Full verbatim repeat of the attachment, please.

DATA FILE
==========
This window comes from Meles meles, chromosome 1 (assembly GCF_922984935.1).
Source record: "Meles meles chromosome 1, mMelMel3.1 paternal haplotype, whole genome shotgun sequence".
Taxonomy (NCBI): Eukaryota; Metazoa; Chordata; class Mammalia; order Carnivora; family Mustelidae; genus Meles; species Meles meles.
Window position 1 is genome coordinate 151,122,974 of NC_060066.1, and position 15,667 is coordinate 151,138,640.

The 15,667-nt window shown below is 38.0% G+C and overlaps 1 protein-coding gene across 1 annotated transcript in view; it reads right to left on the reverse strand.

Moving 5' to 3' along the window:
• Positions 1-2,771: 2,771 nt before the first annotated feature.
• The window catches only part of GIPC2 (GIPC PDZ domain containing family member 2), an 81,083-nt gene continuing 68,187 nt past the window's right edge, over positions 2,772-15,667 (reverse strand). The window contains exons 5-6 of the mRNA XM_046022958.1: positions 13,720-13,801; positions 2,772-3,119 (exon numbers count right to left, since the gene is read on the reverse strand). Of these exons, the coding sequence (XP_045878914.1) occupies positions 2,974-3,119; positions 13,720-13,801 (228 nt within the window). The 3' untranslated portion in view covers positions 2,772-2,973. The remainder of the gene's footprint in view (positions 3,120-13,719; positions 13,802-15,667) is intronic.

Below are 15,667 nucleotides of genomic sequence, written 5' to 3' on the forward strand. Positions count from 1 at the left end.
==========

This window comes from Meles meles, chromosome 1 (assembly GCF_922984935.1).
Source record: "Meles meles chromosome 1, mMelMel3.1 paternal haplotype, whole genome shotgun sequence".
Taxonomy (NCBI): Eukaryota; Metazoa; Chordata; class Mammalia; order Carnivora; family Mustelidae; genus Meles; species Meles meles.
Window position 1 is genome coordinate 151,122,974 of NC_060066.1, and position 15,667 is coordinate 151,138,640.

The 15,667-nt window shown below is 38.0% G+C and overlaps 1 protein-coding gene across 1 annotated transcript in view; it reads right to left on the reverse strand.

Moving 5' to 3' along the window:
• Positions 1-2,771: 2,771 nt before the first annotated feature.
• The window catches only part of GIPC2 (GIPC PDZ domain containing family member 2), an 81,083-nt gene continuing 68,187 nt past the window's right edge, over positions 2,772-15,667 (reverse strand). The window contains exons 5-6 of the mRNA XM_046022958.1: positions 13,720-13,801; positions 2,772-3,119 (exon numbers count right to left, since the gene is read on the reverse strand). Of these exons, the coding sequence (XP_045878914.1) occupies positions 2,974-3,119; positions 13,720-13,801 (228 nt within the window). The 3' untranslated portion in view covers positions 2,772-2,973. The remainder of the gene's footprint in view (positions 3,120-13,719; positions 13,802-15,667) is intronic.

Below are 15,667 nucleotides of genomic sequence, written 5' to 3' on the forward strand. Positions count from 1 at the left end.